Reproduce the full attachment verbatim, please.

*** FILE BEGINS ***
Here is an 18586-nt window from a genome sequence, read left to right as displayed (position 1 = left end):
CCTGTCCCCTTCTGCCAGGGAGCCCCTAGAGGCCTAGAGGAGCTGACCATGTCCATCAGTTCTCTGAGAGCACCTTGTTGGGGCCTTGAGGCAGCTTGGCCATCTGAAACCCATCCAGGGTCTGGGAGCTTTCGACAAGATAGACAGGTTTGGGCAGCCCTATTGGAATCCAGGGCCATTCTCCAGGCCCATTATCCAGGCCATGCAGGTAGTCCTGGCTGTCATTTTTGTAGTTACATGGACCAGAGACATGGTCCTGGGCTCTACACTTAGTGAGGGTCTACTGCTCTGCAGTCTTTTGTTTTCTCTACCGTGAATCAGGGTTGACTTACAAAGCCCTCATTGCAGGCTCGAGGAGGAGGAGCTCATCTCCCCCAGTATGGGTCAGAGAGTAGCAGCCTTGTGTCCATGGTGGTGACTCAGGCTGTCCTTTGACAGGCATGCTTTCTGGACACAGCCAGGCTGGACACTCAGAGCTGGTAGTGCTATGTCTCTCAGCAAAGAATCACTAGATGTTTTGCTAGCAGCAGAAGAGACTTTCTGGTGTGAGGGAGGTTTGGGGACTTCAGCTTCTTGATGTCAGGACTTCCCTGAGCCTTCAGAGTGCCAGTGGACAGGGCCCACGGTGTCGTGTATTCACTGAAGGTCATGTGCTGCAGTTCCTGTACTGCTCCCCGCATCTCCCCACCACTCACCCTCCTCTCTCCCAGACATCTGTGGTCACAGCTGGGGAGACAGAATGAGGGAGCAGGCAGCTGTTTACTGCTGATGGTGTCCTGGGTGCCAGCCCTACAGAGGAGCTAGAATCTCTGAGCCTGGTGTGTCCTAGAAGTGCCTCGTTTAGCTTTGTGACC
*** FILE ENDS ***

Here is an 18586-nt window from a genome sequence, read left to right as displayed (position 1 = left end):
CCTGTCCCCTTCTGCCAGGGAGCCCCTAGAGGCCTAGAGGAGCTGACCATGTCCATCAGTTCTCTGAGAGCACCTTGTTGGGGCCTTGAGGCAGCTTGGCCATCTGAAACCCATCCAGGGTCTGGGAGCTTTCGACAAGATAGACAGGTTTGGGCAGCCCTATTGGAATCCAGGGCCATTCTCCAGGCCCATTATCCAGGCCATGCAGGTAGTCCTGGCTGTCATTTTTGTAGTTACATGGACCAGAGACATGGTCCTGGGCTCTACACTTAGTGAGGGTCTACTGCTCTGCAGTCTTTTGTTTTCTCTACCGTGAATCAGGGTTGACTTACAAAGCCCTCATTGCAGGCTCGAGGAGGAGGAGCTCATCTCCCCCAGTATGGGTCAGAGAGTAGCAGCCTTGTGTCCATGGTGGTGACTCAGGCTGTCCTTTGACAGGCATGCTTTCTGGACACAGCCAGGCTGGACACTCAGAGCTGGTAGTGCTATGTCTCTCAGCAAAGAATCACTAGATGTTTTGCTAGCAGCAGAAGAGACTTTCTGGTGTGAGGGAGGTTTGGGGACTTCAGCTTCTTGATGTCAGGACTTCCCTGAGCCTTCAGAGTGCCAGTGGACAGGGCCCACGGTGTCGTGTATTCACTGAAGGTCATGTGCTGCAGTTCCTGTACTGCTCCCCGCATCTCCCCACCACTCACCCTCCTCTCTCCCAGACATCTGTGGTCACAGCTGGGGAGACAGAATGAGGGAGCAGGCAGCTGTTTACTGCTGATGGTGTCCTGGGTGCCAGCCCTACAGAGGAGCTAGAATCTCTGAGCCTGGTGTGTCCTAGAAGTGCCTCGTTTAGCTTTGTGACC